Sunday, 14 April 2013

What a difference a month makes

It's been a few weeks since my last post and much progress has been made.  While the will was there to crack on and get allotmenting, the weather really was quite horrifically cold and rendered all attempts at digging pretty impossible.  But as luck woud have it, I found myself with a weekend without family and an unexpectedly warm weekend last weekend and up to plot 68 I went to meet up with Oli and aughter Frayer for some digging etc.  In the weeks previous I had amassed 40 odd metres of ply cut into 8" high lengths and 50 wood stakes, all for the princely some of £0.00.  With this in mind, the raised beds were top priority.  That and some hard core digging to get the ground ready for planting.  By Sunday afternoon, 2 raised beds built and a similar sized non raised bed section all dug and ready, a large pile of stick and general waste removed from the middle of the plot and cut into handy, useable piles and the place generally tidied up.  One thing of interest is the arguement over whether raised beds are any good, so time will tell over the course of the  summer which yields a more successful crop.

Next we need something to plant!  One wasted hour at work on Monday later and a wide selection of seeds had been ordered, ready for the next visit.  I've opted in my first year to go for some simple crops - potatoes, carrots, parsnips, beetroot, tomatoes, beans and some rhubard and yesterday we got the potatoes in.  I've gone for Arron Pilats and Pentland Javelin earlies which have gone in the non raised bed.  I'll be getting the main crop ones in the raised bed soon.  The main blocker to this at the moment is no soil in the raised bed, it is sat in a load of black bags in the garden waiting for transportation.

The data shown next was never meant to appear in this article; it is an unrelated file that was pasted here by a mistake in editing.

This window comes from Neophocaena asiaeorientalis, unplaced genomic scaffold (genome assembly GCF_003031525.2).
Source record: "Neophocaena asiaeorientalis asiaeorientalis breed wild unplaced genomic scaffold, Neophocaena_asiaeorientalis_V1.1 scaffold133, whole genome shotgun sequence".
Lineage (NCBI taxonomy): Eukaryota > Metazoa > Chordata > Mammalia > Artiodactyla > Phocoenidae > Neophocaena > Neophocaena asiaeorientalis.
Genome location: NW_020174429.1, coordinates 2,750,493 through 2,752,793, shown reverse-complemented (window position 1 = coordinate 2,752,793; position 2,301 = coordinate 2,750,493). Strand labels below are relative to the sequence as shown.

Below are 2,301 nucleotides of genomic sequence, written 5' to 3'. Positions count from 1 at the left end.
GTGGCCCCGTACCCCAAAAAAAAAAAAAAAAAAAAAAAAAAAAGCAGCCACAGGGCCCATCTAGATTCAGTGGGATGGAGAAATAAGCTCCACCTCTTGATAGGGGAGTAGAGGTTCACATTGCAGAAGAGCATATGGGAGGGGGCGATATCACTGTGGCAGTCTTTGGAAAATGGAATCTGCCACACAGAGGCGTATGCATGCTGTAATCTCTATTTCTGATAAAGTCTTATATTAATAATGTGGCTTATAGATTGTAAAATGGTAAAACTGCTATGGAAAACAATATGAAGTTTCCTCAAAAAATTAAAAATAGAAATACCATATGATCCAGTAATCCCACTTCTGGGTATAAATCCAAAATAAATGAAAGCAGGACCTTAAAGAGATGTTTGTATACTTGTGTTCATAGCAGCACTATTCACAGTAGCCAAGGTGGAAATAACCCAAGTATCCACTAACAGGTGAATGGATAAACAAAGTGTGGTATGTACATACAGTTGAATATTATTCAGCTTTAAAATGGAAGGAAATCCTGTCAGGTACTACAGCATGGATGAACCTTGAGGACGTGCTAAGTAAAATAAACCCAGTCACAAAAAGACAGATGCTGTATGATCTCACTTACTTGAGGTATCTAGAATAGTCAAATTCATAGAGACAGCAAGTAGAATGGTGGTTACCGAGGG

All in all, given that we were only given this overgrown stretch of clay in November, it's not looking too bad.

Monday, 25 February 2013

Rotivating for success - a beginners tale

The weekend rotivating has become immovable.  Firstly booking a day with fellow allotmenteer from No 7, secondly spending time to organise a rotivator for the weekend for free - these things do not come cheap, weighing in at about £150 for the weekend.  Allotmenteering is all about recycling, making the best of what you can get your hands on.  It is not about spending hundreds and hundreds of pounds in an attempt to turn a patch of weed covered heavy clay scrubland into the garden of eden.  So, with everything in place, a small matter of icy winds and near freezing temperatures was not going to put me off.  With said machine in the back of the van, children, wives, grandparents, friends, friends' children wrapped up, ready and enthusiastic, off we went.

The Rotivator itself is a cumbersome, heavy lump of metal that takes two decent sized men to lift and two people to push/pull.  Our plot is a few minutes down a thin grass path, meaning that by the time it arrived at the plot, any worries I had about working sub-zero had vanished.  Within an hour or so of getting the thing fired up, we had a good 7m x 4m plot cleared and churned and with a little practice I had mastered my turning, stopping,  starting and making the machine work for me rather than fighting to get it to go in a straight line.  At this point the children complained of being cold and bored, as did some of the grownups, leaving a final faithful three remaining.  It was at the point when only I and my neighbour, lets call him Oli for arguments sake, that the mishap occurred.  Oli, while still mastering his rotivating skills and while I was not watching, managed to drive said machine off the end end of our plat and alight it in a small, but sturdy fig tree.  And that's how it happened!!